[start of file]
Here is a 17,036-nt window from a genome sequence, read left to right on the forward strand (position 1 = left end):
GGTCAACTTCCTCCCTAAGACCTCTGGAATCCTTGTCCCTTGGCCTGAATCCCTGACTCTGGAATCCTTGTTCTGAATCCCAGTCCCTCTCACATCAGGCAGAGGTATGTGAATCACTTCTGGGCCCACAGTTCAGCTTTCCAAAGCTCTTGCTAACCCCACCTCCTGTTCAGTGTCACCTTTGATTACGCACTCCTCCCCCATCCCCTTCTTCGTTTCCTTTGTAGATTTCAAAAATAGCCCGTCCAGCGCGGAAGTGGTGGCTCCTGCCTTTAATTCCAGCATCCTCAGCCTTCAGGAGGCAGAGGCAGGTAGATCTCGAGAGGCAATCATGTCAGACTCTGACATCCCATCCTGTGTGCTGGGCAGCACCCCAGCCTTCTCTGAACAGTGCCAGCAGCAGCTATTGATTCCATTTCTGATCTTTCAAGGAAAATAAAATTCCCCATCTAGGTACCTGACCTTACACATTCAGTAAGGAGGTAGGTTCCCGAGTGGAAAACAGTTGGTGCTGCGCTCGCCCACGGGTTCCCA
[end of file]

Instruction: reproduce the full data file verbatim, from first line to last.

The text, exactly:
Here is a 17,036-nt window from a genome sequence, read left to right on the forward strand (position 1 = left end):
GGTCAACTTCCTCCCTAAGACCTCTGGAATCCTTGTCCCTTGGCCTGAATCCCTGACTCTGGAATCCTTGTTCTGAATCCCAGTCCCTCTCACATCAGGCAGAGGTATGTGAATCACTTCTGGGCCCACAGTTCAGCTTTCCAAAGCTCTTGCTAACCCCACCTCCTGTTCAGTGTCACCTTTGATTACGCACTCCTCCCCCATCCCCTTCTTCGTTTCCTTTGTAGATTTCAAAAATAGCCCGTCCAGCGCGGAAGTGGTGGCTCCTGCCTTTAATTCCAGCATCCTCAGCCTTCAGGAGGCAGAGGCAGGTAGATCTCGAGAGGCAATCATGTCAGACTCTGACATCCCATCCTGTGTGCTGGGCAGCACCCCAGCCTTCTCTGAACAGTGCCAGCAGCAGCTATTGATTCCATTTCTGATCTTTCAAGGAAAATAAAATTCCCCATCTAGGTACCTGACCTTACACATTCAGTAAGGAGGTAGGTTCCCGAGTGGAAAACAGTTGGTGCTGCGCTCGCCCACGGGTTCCCA